In the X3DH specification of the Signal Protocol it mentions having a signed pre-key in the key bundle. This pre-key is signed using the identity private-key.

Because the identity private-key is in the X25519 Montgomery form, it cannot be used as a signing key. Therefore signal implements XEdDSA to overcome this and converts the Montgomery form key into it's bi-rationally equivalent Edwards curve form, effectively allowing the same key to be used for key exchange and signing.

This is my limited understanding of what's taking place.

However, I'm wondering, is it possible to skip XEdDSA and still securely implement the Signal protocol (albeit modified) by having separate ed25519 keys (Edwards form) only for signing (using EdDSA).

In this situation:

  • Would the separate (ed25519) public key be sent as an additional (long term) key in the bundle (same as the identitykey).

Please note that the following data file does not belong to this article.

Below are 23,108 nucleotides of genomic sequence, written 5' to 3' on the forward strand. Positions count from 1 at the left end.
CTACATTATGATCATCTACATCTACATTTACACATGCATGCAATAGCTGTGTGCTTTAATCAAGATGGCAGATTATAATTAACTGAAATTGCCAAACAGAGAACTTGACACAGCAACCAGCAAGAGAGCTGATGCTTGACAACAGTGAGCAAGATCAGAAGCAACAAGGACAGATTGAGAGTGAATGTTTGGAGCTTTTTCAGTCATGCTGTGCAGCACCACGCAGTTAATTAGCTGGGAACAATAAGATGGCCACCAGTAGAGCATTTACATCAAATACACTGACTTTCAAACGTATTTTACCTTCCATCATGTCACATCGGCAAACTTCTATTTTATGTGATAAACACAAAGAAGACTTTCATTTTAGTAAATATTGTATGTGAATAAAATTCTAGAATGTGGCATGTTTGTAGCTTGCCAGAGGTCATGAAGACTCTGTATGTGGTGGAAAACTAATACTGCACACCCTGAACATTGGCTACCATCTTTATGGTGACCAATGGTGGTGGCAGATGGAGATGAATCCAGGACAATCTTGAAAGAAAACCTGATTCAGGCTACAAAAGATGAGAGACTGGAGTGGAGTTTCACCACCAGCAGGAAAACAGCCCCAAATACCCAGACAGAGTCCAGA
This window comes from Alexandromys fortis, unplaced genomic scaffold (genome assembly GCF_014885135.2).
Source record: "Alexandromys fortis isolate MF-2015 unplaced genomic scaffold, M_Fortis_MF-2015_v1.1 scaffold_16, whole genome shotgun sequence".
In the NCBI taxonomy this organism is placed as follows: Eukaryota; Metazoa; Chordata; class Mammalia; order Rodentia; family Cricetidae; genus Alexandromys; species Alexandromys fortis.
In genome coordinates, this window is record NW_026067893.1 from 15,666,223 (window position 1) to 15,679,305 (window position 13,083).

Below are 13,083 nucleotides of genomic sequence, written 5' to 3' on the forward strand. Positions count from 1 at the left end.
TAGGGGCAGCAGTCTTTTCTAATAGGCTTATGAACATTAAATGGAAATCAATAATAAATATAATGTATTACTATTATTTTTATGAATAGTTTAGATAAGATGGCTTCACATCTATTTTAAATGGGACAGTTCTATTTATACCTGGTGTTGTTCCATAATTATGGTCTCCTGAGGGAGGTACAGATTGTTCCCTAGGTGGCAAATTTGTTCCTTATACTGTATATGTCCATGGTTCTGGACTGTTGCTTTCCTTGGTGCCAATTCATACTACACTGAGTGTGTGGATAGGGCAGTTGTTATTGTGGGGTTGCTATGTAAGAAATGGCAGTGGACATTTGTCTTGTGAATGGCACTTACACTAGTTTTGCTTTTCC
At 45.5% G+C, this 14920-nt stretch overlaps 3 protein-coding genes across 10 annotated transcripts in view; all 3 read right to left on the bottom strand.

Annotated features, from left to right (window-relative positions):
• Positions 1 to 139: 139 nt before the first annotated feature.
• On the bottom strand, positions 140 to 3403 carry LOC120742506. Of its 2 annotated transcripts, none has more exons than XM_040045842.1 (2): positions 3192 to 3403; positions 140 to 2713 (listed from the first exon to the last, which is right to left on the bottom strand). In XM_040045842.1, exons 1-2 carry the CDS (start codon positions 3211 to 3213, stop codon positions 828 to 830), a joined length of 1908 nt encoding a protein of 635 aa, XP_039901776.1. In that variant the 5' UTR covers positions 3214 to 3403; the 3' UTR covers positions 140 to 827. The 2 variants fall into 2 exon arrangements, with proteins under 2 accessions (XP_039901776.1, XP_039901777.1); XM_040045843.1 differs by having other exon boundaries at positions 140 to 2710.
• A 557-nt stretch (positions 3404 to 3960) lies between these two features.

• Would we only need to continue signing the signed-pre key (using this ed25519 key), or will this introduce the need to also sign additional keys (since our additional signing key no longer matches with the original identitykey, possibly presenting a verification problem).

Reference: https://signal.org/docs/


It turns out this is possible and has been implemented in the libolm library of Matrix.

The solution adopted in this library is to generate a signing key for each user. This is an Ed25519 keypair, which is used to calculate a signature on an object including both the public Ed25519 signing key and the public Curve25519 identity key. It is then the public Ed25519 signing key which is used as the device fingerprint which Alice and Bob verify with each other. By verifying the signatures on the key object, Alice and Bob then get the same level of assurance about the ownership of the Curve25519 identity keys as if they had compared those directly.

Reference: https://gitlab.matrix.org/matrix-org/olm/blob/master/docs/signing.md


Your Answer

By clicking “Post Your Answer”, you agree to our terms of service, privacy policy and cookie policy

Not the answer you're looking for? Browse other questions tagged or ask your own question.